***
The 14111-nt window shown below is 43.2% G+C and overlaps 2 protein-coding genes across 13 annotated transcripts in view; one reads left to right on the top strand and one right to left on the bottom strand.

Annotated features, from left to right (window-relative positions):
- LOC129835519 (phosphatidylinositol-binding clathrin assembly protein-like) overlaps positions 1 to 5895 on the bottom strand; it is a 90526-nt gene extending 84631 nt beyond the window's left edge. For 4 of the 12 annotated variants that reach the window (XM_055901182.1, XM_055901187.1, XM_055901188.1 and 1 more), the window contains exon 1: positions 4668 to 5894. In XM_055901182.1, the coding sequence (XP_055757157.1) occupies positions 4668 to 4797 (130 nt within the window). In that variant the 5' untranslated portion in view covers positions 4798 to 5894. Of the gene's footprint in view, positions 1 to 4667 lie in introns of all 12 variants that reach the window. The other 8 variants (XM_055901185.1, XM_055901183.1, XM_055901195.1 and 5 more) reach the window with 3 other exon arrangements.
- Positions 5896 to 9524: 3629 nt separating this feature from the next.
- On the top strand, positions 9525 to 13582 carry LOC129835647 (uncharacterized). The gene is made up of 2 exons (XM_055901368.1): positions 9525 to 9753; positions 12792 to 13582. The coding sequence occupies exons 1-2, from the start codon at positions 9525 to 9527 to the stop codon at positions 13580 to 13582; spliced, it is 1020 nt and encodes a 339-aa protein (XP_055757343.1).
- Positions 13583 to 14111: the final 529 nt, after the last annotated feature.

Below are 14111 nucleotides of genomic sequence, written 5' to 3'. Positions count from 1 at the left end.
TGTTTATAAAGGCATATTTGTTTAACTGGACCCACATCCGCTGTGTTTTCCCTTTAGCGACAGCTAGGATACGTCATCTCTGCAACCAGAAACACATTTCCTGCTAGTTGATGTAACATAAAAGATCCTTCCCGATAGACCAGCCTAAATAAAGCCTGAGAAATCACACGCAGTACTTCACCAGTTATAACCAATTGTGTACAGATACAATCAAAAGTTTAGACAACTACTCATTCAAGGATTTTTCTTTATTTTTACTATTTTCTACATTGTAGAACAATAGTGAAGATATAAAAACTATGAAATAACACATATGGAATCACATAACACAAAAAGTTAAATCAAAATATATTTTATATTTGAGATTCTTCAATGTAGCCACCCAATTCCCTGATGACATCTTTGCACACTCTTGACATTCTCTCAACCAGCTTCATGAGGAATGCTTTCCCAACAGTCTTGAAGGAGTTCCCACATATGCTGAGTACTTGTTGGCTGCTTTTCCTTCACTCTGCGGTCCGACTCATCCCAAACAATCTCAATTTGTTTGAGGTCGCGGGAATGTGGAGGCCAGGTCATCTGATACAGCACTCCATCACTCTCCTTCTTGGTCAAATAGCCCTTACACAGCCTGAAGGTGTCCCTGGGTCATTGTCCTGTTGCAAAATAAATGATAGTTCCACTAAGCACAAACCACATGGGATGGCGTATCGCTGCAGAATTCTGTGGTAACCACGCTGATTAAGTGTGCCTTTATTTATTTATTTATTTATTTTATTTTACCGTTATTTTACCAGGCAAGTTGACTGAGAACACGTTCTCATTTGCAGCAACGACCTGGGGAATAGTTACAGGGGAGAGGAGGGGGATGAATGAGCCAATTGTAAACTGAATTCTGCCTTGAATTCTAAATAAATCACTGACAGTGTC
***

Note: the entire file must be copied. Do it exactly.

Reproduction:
The 14111-nt window shown below is 43.2% G+C and overlaps 2 protein-coding genes across 13 annotated transcripts in view; one reads left to right on the top strand and one right to left on the bottom strand.

Annotated features, from left to right (window-relative positions):
- LOC129835519 (phosphatidylinositol-binding clathrin assembly protein-like) overlaps positions 1 to 5895 on the bottom strand; it is a 90526-nt gene extending 84631 nt beyond the window's left edge. For 4 of the 12 annotated variants that reach the window (XM_055901182.1, XM_055901187.1, XM_055901188.1 and 1 more), the window contains exon 1: positions 4668 to 5894. In XM_055901182.1, the coding sequence (XP_055757157.1) occupies positions 4668 to 4797 (130 nt within the window). In that variant the 5' untranslated portion in view covers positions 4798 to 5894. Of the gene's footprint in view, positions 1 to 4667 lie in introns of all 12 variants that reach the window. The other 8 variants (XM_055901185.1, XM_055901183.1, XM_055901195.1 and 5 more) reach the window with 3 other exon arrangements.
- Positions 5896 to 9524: 3629 nt separating this feature from the next.
- On the top strand, positions 9525 to 13582 carry LOC129835647 (uncharacterized). The gene is made up of 2 exons (XM_055901368.1): positions 9525 to 9753; positions 12792 to 13582. The coding sequence occupies exons 1-2, from the start codon at positions 9525 to 9527 to the stop codon at positions 13580 to 13582; spliced, it is 1020 nt and encodes a 339-aa protein (XP_055757343.1).
- Positions 13583 to 14111: the final 529 nt, after the last annotated feature.

Below are 14111 nucleotides of genomic sequence, written 5' to 3'. Positions count from 1 at the left end.
TGTTTATAAAGGCATATTTGTTTAACTGGACCCACATCCGCTGTGTTTTCCCTTTAGCGACAGCTAGGATACGTCATCTCTGCAACCAGAAACACATTTCCTGCTAGTTGATGTAACATAAAAGATCCTTCCCGATAGACCAGCCTAAATAAAGCCTGAGAAATCACACGCAGTACTTCACCAGTTATAACCAATTGTGTACAGATACAATCAAAAGTTTAGACAACTACTCATTCAAGGATTTTTCTTTATTTTTACTATTTTCTACATTGTAGAACAATAGTGAAGATATAAAAACTATGAAATAACACATATGGAATCACATAACACAAAAAGTTAAATCAAAATATATTTTATATTTGAGATTCTTCAATGTAGCCACCCAATTCCCTGATGACATCTTTGCACACTCTTGACATTCTCTCAACCAGCTTCATGAGGAATGCTTTCCCAACAGTCTTGAAGGAGTTCCCACATATGCTGAGTACTTGTTGGCTGCTTTTCCTTCACTCTGCGGTCCGACTCATCCCAAACAATCTCAATTTGTTTGAGGTCGCGGGAATGTGGAGGCCAGGTCATCTGATACAGCACTCCATCACTCTCCTTCTTGGTCAAATAGCCCTTACACAGCCTGAAGGTGTCCCTGGGTCATTGTCCTGTTGCAAAATAAATGATAGTTCCACTAAGCACAAACCACATGGGATGGCGTATCGCTGCAGAATTCTGTGGTAACCACGCTGATTAAGTGTGCCTTTATTTATTTATTTATTTATTTTATTTTACCGTTATTTTACCAGGCAAGTTGACTGAGAACACGTTCTCATTTGCAGCAACGACCTGGGGAATAGTTACAGGGGAGAGGAGGGGGATGAATGAGCCAATTGTAAACTGAATTCTGCCTTGAATTCTAAATAAATCACTGACAGTGTC